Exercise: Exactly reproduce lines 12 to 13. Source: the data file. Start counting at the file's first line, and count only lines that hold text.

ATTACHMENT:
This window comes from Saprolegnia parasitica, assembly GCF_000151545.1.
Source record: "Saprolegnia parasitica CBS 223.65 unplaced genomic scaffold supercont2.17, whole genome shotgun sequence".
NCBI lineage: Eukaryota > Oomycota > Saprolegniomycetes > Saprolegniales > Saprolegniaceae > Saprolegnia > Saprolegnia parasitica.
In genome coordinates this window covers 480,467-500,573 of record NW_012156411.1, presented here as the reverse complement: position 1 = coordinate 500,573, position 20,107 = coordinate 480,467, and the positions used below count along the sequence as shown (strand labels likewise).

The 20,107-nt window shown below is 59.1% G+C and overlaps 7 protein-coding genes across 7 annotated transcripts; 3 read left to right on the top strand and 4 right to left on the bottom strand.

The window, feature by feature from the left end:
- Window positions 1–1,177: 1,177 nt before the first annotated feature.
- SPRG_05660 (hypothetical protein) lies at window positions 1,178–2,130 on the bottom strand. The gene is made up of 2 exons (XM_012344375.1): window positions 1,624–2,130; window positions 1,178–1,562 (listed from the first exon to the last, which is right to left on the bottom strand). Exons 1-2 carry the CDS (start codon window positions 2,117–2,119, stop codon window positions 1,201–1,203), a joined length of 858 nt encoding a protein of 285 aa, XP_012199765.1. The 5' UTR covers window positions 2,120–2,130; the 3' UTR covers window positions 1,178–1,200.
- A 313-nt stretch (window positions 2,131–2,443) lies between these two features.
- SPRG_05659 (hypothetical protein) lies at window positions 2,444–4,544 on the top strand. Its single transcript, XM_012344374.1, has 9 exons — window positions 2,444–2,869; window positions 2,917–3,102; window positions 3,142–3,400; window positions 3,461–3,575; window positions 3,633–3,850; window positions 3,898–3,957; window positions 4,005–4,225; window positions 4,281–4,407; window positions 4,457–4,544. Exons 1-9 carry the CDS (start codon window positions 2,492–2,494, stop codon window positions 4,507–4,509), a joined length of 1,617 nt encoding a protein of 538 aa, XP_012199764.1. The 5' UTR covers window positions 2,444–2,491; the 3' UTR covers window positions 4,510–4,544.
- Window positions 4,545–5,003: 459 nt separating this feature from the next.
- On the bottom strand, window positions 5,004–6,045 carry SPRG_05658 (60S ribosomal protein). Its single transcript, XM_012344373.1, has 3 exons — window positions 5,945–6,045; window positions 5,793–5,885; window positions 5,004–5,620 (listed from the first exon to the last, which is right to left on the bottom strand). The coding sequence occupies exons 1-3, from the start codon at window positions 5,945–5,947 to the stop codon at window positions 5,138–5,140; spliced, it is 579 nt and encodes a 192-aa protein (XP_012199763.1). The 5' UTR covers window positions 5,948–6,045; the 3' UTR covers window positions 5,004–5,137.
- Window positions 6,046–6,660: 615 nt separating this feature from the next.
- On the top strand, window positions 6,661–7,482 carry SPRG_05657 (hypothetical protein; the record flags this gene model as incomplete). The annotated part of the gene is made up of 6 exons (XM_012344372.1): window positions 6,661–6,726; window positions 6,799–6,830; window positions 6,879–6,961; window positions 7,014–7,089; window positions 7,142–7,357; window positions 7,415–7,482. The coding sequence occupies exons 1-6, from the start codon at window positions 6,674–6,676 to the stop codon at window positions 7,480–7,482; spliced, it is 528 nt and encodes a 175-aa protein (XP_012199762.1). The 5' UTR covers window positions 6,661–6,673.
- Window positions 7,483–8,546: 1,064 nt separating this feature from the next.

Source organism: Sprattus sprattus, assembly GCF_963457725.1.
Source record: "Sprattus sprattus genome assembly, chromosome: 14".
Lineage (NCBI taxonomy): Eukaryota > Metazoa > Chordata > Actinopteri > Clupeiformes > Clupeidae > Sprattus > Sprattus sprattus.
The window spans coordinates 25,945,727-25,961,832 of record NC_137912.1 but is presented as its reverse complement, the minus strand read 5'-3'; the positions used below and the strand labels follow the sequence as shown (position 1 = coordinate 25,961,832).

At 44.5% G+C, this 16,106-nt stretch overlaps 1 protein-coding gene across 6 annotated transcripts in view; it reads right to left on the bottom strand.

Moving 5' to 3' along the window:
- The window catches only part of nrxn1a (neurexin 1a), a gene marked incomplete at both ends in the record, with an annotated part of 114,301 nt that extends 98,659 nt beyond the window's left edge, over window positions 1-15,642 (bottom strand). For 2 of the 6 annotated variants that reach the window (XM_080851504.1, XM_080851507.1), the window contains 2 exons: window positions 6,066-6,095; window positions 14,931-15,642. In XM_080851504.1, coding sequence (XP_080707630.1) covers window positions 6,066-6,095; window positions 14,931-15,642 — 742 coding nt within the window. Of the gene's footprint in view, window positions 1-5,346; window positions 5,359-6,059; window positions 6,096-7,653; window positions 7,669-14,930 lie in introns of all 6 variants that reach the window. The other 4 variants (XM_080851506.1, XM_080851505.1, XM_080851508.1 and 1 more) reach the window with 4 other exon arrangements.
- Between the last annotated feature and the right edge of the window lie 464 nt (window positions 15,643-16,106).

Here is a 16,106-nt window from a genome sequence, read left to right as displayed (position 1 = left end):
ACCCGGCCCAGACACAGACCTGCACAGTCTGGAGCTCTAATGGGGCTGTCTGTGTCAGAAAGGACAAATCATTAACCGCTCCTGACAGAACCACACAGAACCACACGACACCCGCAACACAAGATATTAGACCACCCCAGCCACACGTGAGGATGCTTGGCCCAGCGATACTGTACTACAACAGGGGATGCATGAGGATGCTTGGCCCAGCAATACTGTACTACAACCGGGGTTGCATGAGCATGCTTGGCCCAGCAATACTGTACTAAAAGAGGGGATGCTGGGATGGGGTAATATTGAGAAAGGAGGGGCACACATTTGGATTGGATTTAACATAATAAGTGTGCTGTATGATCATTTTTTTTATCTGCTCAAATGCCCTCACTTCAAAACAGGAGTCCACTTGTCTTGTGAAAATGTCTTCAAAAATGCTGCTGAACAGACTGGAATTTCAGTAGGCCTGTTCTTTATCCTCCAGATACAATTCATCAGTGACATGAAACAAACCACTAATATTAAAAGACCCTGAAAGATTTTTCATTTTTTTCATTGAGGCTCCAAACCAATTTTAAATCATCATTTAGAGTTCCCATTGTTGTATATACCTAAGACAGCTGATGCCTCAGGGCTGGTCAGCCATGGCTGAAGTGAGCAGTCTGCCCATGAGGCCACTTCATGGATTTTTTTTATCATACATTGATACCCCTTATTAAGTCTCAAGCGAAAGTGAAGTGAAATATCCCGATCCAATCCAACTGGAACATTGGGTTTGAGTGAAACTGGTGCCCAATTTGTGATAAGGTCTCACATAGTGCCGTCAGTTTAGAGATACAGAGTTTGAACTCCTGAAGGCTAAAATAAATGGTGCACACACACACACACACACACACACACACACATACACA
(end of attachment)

- On the bottom strand, window positions 5,004–6,045 carry SPRG_05658 (60S ribosomal protein). Its single transcript, XM_012344373.1, has 3 exons — window positions 5,945–6,045; window positions 5,793–5,885; window positions 5,004–5,620 (listed from the first exon to the last, which is right to left on the bottom strand). The coding sequence occupies exons 1-3, from the start codon at window positions 5,945–5,947 to the stop codon at window positions 5,138–5,140; spliced, it is 579 nt and encodes a 192-aa protein (XP_012199763.1). The 5' UTR covers window positions 5,948–6,045; the 3' UTR covers window positions 5,004–5,137.
- Window positions 6,046–6,660: 615 nt separating this feature from the next.